Companies that reveal their struggles to increase racial diversity in their workforces are perceived as more trustworthy and committed to diversity than companies that remain silent, according to research published by the American Psychological Association.
“We suspect that many companies fear that revealing lagging diversity numbers will undermine their reputation and credibility, so they don’t disclose that information, but that strategy may be misplaced,” said lead researcher Evan Apfelbaum, PhD, an associate professor of management and organisations at the Questrom School of Business at Boston University. “Our research found that disclosing a lack of progress is a more effective way to signal that the company truly cares about diversity than suppressing this information.”
In the wake of the murder of George Floyd and the growth of the Black Lives Matter movement, many companies made public commitments to increase racial diversity within their workforces, but few of them have released diversity data about their employees.
As part of this study, published in the Journal of Experimental Psychology, the researchers used data from 30 major corporations that voluntarily disclosed their racial diversity data in annual reports to the U.S. Equal Employment Opportunity Commission. The corporations included Apple, Facebook, eBay, and Verizon.
Overall, the reports revealed low levels of racial and ethnic diversity in the companies’ workforces, with only 3% of senior management positions filled by Black employees and 4% by Hispanic/Latino employees. The reports as a whole also showed little progress in improving racial diversity from the previous year.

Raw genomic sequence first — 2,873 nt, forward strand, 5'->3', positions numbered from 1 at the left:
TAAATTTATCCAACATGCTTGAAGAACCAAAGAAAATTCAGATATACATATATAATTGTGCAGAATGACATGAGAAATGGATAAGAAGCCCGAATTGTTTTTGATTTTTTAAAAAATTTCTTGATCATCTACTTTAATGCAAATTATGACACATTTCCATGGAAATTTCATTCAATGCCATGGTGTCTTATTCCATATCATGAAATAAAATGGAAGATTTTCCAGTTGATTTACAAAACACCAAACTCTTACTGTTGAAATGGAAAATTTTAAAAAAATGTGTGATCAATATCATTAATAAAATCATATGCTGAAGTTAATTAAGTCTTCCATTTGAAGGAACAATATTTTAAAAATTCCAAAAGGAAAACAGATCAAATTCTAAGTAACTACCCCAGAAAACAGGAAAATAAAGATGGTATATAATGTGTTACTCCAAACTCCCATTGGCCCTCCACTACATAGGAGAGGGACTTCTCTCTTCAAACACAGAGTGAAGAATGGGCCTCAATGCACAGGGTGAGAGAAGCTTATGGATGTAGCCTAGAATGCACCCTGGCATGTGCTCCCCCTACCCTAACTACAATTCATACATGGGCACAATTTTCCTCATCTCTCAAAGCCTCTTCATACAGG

In one experiment, 2,000 online participants were randomly assigned to consider one of the 30 companies after being told that the company had made public commitments to increase underrepresented racial and ethnic groups in their personnel over the coming year. Half of the participants then received the actual diversity reports from those companies, which disclosed their lagging diversity numbers. The other half were told that the companies had reaffirmed their diversity goals but the diversity reports weren’t shared.
Participants who read the diversity reports viewed those companies as more transparent, trustworthy, and genuinely committed to diversity than participants who didn’t see the reports. Even though the diversity data in the reports was predominantly negative, participants believed those companies had made significantly more progress in advancing diversity than when companies concealed that data.
Disclosing the diversity data didn’t impact how racially diverse participants thought a company was, but it influenced their opinions about the company. Companies were viewed as more genuinely committed to diversity, versus just paying lip service to the issue, when the companies disclosed negative diversity data than when they remained silent.
The race of the participants didn’t affect the findings, except for some evidence that Black participants were less prone to view transparency as a sign of a company’s genuine commitment to racial diversity.
Three additional experiments had similar findings, with no situation where it was more advantageous for a company to withhold unfavourable workforce diversity data than to disclose it. Approximately 95% of the largest companies in the US hadn’t disclosed the diversity of their workforces to the public, according to previous research in 2021.
“Companies’ concerns about their reputation are legitimate, but our findings suggest that their intuition that transparency will harm their reputation may be incorrect and that the opposite may be true,” Apfelbaum said.